Classifiers considered in this study include well-known classifier Decision Trees (DT) [39], Support Vector Machines, and ensemble classifiers having DT as their base classifiers, such as Extra Tree (ET) [40] and Random Forests (RF) [41]. These classifiers have different advantages and were used as a base classifier in three scenarios. For tuning the hyperparameters of the classifiers and choosing the resampling ratio, the Grid search method was used in this study. For DT and the ensemble based on DT like RF and ET, the splitting criterion was the ‘Information Gain,’ and the number of trees was 200. The kernel function of SVMs was ‘Radial Basis Function (RBF)’ in Scenario1 and Scenario2, and Polynomial’ in Senario3. The number of neighbours in the K-NN was seven, and the distance metric was ‘Euclidean.‘ In Scenario2, the oversampling ratio was different for each classifier and was determined by the Grid search. In Scenario3, the number of estimators of the balanced bagging ensemble method was 300. This number of the base estimator guarantee that every sample in the training set contributes at least to train one of the estimators and avoid overfitting.

Evaluation

As illustrated in Fig. 1, evaluation tasks include the K-fold C.V. strategy for sampling from data, choosing the best scenario for handling imbalanced data, choosing the best classifiers, identifying the important features, building the proposed stacking ensemble model, and error analysis.

As mentioned in the preprocessing subsection, data was partitioned into training and test datasets based on the K-fold C.V. strategy for K=5 and K=10. The best scenario for handling imbalanced data and classifiers was chosen by comparing different combinations of the scenarios and classifiers based on their performance on the validation dataset. Then, important features ranked with the best classifiers were identified. Afterward, the proposed two-layered stacking ensemble classifier was built in which the first layer included different classifiers and the second layer used a logistic regression model.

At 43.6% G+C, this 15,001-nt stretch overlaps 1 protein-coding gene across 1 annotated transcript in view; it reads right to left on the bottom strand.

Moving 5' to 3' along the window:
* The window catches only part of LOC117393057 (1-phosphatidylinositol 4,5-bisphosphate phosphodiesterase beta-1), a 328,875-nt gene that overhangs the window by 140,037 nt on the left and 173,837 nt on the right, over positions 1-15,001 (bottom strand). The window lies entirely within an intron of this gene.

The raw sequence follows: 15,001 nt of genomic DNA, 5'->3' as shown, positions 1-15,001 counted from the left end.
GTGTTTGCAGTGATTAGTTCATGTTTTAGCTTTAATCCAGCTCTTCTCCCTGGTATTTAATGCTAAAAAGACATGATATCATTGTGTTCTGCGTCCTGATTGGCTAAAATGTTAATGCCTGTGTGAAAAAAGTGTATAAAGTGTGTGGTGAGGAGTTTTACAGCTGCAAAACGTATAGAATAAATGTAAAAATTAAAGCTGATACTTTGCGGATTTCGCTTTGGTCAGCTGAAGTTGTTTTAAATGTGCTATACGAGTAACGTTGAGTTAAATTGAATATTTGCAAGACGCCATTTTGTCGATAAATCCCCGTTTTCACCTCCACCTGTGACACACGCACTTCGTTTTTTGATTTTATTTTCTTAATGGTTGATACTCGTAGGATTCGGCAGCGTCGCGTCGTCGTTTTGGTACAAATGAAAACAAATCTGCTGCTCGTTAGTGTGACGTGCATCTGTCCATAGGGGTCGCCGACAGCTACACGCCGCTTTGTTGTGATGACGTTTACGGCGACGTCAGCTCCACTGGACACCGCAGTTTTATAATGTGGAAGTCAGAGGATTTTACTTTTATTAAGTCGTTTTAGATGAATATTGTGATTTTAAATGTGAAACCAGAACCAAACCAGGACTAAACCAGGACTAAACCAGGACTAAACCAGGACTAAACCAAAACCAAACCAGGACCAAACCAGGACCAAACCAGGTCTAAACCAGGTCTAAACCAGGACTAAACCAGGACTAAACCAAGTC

For error analysis, evaluating and comparing the classifiers and different scenarios used for balanced sampling, various standard performance measures which were calculated and reported were accuracy sensitivity, specificity, F1-Score, and area under receiver operating characteristics (ROC) curve (AUC) as Eqs. (1)-(4).

$$Accuracy=\frac{TP+TN}{TP+TN+FP+FN}$$
(1)
$$Sensitivity= \frac{TP}{TP+FN}$$
(2)
$$Specificity= \frac{TN}{FP+TN}$$
(3)
$$F1-score= \frac{TP}{TP+ \frac{(FP+FN)}{2}}$$
(4)

Experimental results

For evaluating the proposed scenarios, every classifier in each scenario was executed 30 times, and the performance measures, including accuracy, sensitivity, specificity, and F1-Score, are reported in Table 3.

Table 3 Comparing the performance of the classifiers in each scenario

As illustrated by Table 3, the last scenario’s classifiers had better performance for predicting the non-glaucoma class and glaucoma class. Decision trees and random forests which outperform the other classifiers were contributed to the balanced bagging ensemble as its base classifiers.

The ROC curves are illustrated in Fig. 2 to compare different scenarios and classifiers.

Fig. 2
figure2

ROC curve for models in each scenario

According to DT and RF’s reasonable accuracy in the last scenario, top-ranked features were selected based on the feature importance scores assigned to the variables with DT and RF. 10-top ranked variables in the first quartile for glaucoma prediction from the Shahroud eye cohort dataset based on their average score on 300 executions of the classifiers are listed in Table 4.

Table 4 Feature importance in the best models

As illustrated by Table 4, eight variables among 10-top ranked features identified by DT and RF are common, and they include NVD, VCDR, WTW, Systolic BP, PCY, AST, Age, and AL, which come from the different examination sources.

Finally, a novel two-layered stacking ensemble classifier is proposed in which the first layer combines two superior classifiers of the last scenario and the second layer uses logistic regression. Table 5 shows the performance measures of the proposed stacking ensemble classifier for Glaucoma prediction.

Table 5 Performance of stacking models

Discussion